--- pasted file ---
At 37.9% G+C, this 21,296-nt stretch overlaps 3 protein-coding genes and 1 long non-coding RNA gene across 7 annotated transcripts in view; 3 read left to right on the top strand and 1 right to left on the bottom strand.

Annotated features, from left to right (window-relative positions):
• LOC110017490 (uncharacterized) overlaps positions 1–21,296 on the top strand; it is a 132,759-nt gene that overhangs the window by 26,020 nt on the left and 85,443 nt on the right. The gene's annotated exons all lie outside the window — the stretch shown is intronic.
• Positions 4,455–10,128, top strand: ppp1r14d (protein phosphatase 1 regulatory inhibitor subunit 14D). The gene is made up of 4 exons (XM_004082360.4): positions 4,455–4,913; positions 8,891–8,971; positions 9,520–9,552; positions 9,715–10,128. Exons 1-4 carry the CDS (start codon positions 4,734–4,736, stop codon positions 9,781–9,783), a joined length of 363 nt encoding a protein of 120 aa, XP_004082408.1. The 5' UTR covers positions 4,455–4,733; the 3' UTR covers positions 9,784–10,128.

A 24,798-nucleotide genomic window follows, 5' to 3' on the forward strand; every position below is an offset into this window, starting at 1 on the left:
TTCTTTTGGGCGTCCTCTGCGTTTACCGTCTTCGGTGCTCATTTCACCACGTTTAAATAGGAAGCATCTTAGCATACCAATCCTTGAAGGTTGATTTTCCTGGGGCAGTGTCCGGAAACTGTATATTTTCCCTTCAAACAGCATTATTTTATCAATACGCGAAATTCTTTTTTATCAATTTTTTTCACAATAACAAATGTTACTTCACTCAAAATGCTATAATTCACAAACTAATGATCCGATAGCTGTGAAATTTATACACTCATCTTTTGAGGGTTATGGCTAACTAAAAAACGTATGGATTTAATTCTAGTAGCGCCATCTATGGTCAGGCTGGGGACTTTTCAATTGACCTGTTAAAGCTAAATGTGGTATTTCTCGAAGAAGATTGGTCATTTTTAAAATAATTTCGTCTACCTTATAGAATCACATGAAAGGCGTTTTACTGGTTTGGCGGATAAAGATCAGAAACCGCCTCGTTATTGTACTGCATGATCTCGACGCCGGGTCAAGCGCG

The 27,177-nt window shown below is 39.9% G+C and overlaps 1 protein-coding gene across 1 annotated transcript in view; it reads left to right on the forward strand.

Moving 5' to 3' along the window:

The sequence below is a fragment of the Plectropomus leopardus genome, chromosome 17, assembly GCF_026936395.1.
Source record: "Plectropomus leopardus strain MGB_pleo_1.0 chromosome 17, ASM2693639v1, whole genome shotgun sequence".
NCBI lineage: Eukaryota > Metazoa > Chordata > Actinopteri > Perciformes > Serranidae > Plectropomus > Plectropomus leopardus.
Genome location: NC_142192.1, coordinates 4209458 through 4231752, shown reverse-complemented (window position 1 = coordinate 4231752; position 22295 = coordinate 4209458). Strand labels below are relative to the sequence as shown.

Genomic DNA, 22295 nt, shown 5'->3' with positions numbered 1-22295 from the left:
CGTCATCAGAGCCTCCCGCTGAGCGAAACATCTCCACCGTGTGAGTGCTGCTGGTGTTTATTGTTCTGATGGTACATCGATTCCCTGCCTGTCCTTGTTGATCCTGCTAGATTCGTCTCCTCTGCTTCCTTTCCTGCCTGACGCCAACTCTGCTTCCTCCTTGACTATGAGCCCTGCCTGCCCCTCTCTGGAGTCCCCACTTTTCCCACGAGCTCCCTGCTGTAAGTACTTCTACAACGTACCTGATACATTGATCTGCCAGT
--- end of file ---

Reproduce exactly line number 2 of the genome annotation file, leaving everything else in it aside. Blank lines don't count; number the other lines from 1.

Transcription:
Annotated features, from left to right (window-relative positions):